Barrasso Introduces Catch-all Farm Regulation Reduction Bill
Senator John Barrasso introduced a bill Tuesday that incorporates several measures designed to ease the regulatory burden on farmers and ranchers. Barrasso, a Wyoming Republican who chairs the Senate Environment and Public Works Committee, says the bill “would help defend agricultural industries from punishing federal rules and reporting requirements,” according to Politico. Known as the ACRE Act, the legislation includes eight bills, including the Fair Agricultural Reporting Method, or FARM Act. The FARM Act was introduced by Nebraska Republican Senator Deb Fischer, which seeks an exemption to emission reporting requirements for farmers and ranchers. The bill would also end overlapping environmental permitting for pesticide application requirements, protect the personal information of agricultural producers, and prevent farmers from being hit with penalties for engaging in “normal agricultural operations that could be considered ‘baiting’ of migratory game birds.”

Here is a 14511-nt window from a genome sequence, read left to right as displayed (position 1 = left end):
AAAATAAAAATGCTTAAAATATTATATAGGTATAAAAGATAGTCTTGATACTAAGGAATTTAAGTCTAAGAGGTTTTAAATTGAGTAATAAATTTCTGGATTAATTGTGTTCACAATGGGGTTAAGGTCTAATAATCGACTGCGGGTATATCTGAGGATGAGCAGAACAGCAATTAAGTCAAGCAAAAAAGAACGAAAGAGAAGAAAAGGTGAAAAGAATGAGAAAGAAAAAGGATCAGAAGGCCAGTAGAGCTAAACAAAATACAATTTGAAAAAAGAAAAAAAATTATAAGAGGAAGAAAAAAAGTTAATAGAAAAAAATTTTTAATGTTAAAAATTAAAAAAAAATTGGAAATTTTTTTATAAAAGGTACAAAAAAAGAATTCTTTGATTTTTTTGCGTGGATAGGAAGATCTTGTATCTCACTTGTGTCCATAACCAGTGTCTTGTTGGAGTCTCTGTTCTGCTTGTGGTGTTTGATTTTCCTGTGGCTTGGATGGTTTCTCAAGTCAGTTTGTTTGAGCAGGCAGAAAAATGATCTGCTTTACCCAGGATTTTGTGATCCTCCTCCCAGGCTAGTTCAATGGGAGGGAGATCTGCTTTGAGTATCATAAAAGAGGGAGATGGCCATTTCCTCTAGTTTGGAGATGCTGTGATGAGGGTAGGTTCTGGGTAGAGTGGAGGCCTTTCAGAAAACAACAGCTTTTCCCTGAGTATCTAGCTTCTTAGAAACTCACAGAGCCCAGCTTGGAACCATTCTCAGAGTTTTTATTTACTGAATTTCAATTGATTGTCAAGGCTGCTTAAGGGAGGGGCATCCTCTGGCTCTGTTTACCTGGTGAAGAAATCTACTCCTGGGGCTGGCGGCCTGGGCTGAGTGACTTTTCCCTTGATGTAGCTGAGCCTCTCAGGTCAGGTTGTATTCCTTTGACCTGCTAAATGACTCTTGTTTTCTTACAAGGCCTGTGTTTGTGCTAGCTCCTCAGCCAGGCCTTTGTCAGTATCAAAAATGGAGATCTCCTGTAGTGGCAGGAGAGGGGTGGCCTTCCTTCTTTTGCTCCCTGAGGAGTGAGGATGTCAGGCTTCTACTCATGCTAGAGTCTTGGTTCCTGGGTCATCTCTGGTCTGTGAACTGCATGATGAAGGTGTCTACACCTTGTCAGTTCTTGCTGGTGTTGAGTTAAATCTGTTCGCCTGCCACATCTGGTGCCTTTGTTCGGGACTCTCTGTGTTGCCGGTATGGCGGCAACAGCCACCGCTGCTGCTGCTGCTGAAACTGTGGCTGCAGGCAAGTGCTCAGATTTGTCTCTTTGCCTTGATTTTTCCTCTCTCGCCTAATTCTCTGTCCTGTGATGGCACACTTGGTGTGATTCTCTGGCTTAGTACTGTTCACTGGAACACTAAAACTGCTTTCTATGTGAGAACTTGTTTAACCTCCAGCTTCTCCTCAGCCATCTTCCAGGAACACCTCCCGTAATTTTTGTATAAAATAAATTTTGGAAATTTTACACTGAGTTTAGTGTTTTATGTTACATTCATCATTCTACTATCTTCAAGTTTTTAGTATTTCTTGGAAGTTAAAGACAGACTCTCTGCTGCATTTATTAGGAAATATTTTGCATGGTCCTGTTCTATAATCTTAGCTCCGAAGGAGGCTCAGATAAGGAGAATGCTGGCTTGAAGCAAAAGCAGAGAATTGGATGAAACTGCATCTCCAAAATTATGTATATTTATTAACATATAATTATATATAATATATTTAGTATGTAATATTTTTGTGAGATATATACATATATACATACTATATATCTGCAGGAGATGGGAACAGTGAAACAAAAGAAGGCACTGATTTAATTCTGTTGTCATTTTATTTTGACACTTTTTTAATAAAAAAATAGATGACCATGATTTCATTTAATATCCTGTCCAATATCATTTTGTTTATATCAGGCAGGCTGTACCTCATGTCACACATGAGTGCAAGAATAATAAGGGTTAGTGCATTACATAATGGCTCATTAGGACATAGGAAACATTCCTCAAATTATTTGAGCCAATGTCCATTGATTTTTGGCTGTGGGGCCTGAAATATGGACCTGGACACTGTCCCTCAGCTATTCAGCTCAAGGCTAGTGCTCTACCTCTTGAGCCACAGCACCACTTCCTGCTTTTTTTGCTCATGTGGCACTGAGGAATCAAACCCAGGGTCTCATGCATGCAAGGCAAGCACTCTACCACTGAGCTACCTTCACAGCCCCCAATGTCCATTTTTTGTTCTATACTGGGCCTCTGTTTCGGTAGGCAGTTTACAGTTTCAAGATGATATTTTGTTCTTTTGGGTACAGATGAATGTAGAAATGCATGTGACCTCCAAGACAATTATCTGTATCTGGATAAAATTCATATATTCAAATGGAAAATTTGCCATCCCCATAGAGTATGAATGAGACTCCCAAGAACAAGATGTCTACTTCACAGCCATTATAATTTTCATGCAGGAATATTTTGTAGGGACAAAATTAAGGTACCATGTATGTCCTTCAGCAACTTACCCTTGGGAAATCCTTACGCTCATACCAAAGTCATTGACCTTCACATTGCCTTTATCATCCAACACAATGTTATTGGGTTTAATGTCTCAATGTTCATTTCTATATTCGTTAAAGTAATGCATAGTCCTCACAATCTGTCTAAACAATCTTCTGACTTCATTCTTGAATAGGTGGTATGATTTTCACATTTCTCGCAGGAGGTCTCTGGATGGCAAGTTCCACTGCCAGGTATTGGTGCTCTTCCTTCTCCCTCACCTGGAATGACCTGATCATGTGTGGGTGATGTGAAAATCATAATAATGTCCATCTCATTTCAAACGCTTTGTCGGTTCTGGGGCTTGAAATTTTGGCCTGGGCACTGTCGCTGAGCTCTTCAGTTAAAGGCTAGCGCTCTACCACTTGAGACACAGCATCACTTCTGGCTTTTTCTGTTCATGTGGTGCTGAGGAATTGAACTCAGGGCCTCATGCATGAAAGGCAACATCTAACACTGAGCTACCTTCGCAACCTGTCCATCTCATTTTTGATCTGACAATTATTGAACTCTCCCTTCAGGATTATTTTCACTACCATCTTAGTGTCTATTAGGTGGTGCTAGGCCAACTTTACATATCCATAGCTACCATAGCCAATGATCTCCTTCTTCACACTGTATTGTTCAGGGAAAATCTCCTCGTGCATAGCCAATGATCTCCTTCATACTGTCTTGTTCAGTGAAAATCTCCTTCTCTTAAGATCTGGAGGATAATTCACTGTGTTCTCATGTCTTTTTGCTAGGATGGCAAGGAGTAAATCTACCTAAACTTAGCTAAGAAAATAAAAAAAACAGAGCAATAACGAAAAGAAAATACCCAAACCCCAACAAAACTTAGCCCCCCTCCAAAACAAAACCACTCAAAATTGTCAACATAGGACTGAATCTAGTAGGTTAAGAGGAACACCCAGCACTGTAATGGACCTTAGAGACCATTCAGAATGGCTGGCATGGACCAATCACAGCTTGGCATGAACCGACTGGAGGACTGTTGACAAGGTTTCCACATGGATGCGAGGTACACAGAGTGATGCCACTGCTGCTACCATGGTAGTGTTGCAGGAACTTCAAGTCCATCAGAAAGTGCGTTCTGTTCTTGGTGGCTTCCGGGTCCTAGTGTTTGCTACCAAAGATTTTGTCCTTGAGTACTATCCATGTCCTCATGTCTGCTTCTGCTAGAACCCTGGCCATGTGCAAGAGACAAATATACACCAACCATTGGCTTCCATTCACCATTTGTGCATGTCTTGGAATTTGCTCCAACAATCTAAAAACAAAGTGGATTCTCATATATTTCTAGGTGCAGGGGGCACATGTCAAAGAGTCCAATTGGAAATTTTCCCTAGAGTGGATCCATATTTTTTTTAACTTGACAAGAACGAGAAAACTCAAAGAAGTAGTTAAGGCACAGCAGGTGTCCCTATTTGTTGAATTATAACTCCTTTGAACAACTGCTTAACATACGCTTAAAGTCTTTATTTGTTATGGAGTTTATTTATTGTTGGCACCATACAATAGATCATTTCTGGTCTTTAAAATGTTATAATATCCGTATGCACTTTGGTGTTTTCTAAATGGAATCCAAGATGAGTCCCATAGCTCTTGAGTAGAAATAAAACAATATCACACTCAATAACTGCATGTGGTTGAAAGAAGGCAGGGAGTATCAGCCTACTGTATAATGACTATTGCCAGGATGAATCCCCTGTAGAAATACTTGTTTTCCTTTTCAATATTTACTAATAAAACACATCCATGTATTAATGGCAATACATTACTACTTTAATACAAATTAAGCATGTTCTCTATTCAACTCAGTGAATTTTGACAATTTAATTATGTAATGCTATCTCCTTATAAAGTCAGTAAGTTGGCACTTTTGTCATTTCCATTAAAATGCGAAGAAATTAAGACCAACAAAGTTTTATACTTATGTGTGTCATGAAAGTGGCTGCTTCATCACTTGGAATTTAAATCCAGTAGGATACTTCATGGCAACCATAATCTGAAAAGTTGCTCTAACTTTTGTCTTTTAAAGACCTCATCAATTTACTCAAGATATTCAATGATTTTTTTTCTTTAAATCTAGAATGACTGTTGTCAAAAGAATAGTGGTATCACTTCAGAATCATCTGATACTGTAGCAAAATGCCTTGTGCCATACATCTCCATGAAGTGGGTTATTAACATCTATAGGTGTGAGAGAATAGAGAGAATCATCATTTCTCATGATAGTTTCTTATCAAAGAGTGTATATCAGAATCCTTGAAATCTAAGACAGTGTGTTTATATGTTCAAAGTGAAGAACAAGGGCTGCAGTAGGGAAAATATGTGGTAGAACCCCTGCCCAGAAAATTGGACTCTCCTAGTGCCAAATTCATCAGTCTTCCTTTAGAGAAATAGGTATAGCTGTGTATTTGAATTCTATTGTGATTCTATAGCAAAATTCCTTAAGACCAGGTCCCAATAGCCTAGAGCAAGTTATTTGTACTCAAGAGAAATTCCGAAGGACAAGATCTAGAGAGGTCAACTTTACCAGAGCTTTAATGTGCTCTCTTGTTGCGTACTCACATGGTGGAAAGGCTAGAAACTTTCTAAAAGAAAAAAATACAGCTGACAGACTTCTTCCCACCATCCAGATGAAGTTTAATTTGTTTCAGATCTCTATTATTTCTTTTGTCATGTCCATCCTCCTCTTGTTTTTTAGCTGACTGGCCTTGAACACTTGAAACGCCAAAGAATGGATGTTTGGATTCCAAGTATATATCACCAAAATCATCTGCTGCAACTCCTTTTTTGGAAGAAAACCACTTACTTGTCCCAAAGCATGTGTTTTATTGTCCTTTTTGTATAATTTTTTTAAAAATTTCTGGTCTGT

Study: Trump Tariffs to Cost an Estimated 24,000 Agriculture Jobs
A study by the Trade Partnership estimates that the Trump administration’s steel and aluminum tariffs will cost 495,000 jobs in the United States. That figure is up from a previous estimate of 179,000 jobs. Specific to agriculture, the report estimates that tariffs will cost 24,000 jobs. The job losses, according to the study, would impact the services, manufacturing and agricultural sectors. The new report says the updated figure takes into account threats of retaliation from other countries, as well as the expectations that Canada, Mexico and Australia will be exempt from the tariffs. The bulk of the losses are expected in the services sector, including construction, transportation, trade and others. However, the report says the tariffs would boost employment in the steel and the aluminum sectors by 26,000 jobs. The numbers show that 18 jobs would be lost for every steel/aluminum job gained. Meanwhile, some trade experts don’t expect the tariffs to last long because the tariffs have an overwhelming U.S. and global unpopularity.